Television of the 1970s is ascribed all manner of stereotypical traits, most of which, on close inspection, turn out to be false, or at least no more prevalent than they have been at any other time. One that does stand up to scrutiny is the decade's obsession with the future. From current affairs through drama to sitcom, everyone seemed to be constantly looking ahead.

It's perhaps no coincidence that The Future had its heyday on TV about the same time as nostalgia really took off. Looks Familiar, that titan of mid-afternoon pre-war showbiz reminiscence, launched as part of ITV's daytime schedule in October 1972 (along with Emmerdale Farm, Crown Court and, best of all, a chat show hosted by John Junkin called, simply, Junkin). It proved to be a massive hit. Less than a year later, novelist Kingsley Amis was invited by the TV Times to muse on how the Denis Nordens of the year 2000 would look back fondly on 1973. Inevitably, Kingsley's future is almost perfectly wrong, hung up as it is on Soviet preoccupations, giving a year 2000 where the USSR has reached Dunkirk and people are wistful about the long lost days of international air travel and estate agents. There's a smidgen of truth in the idolisation of the Bond films as representatives of an era where “you could get away with that sort of thing”, even if their trashing as “politically undesirable” is only in the minds of their nuttier fans.

Elsewhere, “David Frost survives” - check; and “Germaine Greer is thought of more as a historical character, remembered for her part in the events of April 1, 1984, when the Prime Minister, Anthony Wedgwood Benn, finally conceded all the demands of women's lib.” That sentence must have been written over a line of empty tumblers in a particularly well-appointed snug bar. His sign off, dolefully acknowledging that “the last few churches are all museums” is nearer the mark, but just reminds you how much religion there was on the telly in the 1970s: Sunday mornings, over an hour on Sunday evenings (including Stars on Sunday, natch) and many and varied bishop debates in the week after the late news, including the Pythonically-titled Argument.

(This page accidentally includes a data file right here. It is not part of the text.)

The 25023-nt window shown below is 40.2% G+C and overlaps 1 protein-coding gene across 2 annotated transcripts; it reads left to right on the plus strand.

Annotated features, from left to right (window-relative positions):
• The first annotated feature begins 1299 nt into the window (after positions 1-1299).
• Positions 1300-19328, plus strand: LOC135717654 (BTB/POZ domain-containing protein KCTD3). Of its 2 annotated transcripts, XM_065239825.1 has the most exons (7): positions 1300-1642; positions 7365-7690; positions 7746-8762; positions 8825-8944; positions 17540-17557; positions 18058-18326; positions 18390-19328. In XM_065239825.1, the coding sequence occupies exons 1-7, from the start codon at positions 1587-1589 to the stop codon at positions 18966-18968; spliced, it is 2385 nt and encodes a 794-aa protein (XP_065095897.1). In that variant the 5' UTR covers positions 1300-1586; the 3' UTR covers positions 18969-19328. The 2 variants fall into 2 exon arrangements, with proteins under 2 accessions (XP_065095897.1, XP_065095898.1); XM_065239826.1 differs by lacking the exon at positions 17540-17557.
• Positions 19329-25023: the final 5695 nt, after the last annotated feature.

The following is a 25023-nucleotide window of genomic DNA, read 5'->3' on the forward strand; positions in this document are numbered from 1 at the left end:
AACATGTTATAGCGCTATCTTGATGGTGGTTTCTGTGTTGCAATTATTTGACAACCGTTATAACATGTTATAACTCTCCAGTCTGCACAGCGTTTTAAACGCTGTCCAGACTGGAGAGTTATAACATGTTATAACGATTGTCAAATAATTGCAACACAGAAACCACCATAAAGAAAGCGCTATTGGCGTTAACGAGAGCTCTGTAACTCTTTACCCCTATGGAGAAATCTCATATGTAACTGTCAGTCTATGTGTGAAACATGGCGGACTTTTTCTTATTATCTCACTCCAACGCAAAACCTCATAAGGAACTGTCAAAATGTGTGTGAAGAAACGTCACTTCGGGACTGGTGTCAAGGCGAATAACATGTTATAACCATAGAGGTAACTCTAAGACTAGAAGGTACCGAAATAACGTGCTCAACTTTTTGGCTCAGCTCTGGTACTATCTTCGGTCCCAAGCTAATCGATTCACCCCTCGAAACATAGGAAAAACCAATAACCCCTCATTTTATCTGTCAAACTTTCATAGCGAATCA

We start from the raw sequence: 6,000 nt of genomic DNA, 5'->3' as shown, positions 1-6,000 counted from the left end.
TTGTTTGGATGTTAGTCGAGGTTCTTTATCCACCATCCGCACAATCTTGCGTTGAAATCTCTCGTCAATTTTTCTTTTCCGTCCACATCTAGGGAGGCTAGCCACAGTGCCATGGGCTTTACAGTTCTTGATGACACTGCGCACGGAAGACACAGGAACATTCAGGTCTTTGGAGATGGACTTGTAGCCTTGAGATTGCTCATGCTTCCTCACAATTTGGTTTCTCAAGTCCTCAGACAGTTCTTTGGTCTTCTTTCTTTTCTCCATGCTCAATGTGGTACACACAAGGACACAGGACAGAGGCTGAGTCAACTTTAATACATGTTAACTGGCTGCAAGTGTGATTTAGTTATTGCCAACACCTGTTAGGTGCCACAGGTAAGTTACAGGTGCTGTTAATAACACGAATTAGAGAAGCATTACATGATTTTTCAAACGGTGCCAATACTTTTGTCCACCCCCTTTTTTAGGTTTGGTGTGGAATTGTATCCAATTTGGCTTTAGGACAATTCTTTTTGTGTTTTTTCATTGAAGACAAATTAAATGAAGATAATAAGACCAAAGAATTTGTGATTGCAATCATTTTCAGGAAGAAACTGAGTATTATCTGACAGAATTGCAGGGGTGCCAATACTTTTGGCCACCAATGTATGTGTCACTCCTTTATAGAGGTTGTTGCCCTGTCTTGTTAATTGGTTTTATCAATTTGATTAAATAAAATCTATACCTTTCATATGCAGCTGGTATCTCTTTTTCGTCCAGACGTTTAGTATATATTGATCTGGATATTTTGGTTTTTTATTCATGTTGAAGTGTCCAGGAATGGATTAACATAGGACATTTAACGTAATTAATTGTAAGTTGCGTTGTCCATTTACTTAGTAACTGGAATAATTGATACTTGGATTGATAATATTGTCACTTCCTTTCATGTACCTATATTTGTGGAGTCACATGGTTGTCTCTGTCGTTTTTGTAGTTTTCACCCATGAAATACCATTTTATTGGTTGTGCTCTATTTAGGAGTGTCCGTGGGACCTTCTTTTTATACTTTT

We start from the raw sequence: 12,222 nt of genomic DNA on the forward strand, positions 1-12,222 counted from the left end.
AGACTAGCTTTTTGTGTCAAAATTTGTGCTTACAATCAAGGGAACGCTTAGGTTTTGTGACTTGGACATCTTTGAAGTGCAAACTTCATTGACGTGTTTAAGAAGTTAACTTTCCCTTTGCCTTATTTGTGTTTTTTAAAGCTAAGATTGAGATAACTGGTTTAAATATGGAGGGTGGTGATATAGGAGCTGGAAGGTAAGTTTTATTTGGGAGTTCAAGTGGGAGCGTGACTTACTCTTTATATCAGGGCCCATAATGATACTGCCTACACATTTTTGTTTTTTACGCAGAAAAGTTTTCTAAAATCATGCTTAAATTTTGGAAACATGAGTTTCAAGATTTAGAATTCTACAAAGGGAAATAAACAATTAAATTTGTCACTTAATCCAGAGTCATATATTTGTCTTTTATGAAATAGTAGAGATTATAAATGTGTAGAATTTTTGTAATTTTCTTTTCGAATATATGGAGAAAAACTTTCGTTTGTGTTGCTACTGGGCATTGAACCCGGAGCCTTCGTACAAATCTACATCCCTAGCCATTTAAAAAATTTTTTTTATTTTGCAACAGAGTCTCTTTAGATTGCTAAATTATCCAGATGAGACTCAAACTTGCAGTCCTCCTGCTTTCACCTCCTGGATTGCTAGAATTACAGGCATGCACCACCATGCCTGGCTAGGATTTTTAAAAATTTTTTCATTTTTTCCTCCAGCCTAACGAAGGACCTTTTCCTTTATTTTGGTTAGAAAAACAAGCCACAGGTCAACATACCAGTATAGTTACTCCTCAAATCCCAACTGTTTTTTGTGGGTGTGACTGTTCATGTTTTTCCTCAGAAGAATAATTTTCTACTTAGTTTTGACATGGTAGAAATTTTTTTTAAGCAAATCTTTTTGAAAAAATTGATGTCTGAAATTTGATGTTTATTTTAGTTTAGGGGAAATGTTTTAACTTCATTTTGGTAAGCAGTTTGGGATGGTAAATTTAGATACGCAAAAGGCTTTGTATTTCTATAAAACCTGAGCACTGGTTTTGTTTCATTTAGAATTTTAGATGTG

It's a shame, then, they didn't let Amis pen a play based on his musings (although the existence of The Two Ronnies' The Worm That Turned must be some consolation). It's an old, but true, line that drama set in the future gives the sort of insight into the times it was written that its council estate contemporaries often don't. Contemporary drama is playing on home turf, and can give over the tough, gloom-ridden aspects of the times with the kind of grit that would cost millions to reproduce these days, though they were giving it away for free at the time. Old visions of the future have the same problems in mind, but can't help transmit other qualities of their era, naivete among them. This way, even the bleakest predictive dramas gain a certain amount of endearing innocence, like an especially morbid adolescent diary thumbed through at thirty years' remove.

In the early 1980s British TV was, just about, still hanging on to its adolescence, willing to go for the weird and wonderful where today's channels would prefer to play safe. One symptom of this was its undimmed appetite for staging big, daft science fiction plays masquerading as “a harrowing vision of things to come”. The audience for these was often adolescent too: the mix of hectoring sociology and Bacofoil fantasy was too rich for the grown-up graduates of Days of Hope and associated doses of unadorned reality, but give a play's billing the tell-tale phrases “nuclear”, “in the year” or “in a society where...” and you could watch the youth clubs empty as surely as the pubs on Dallas night.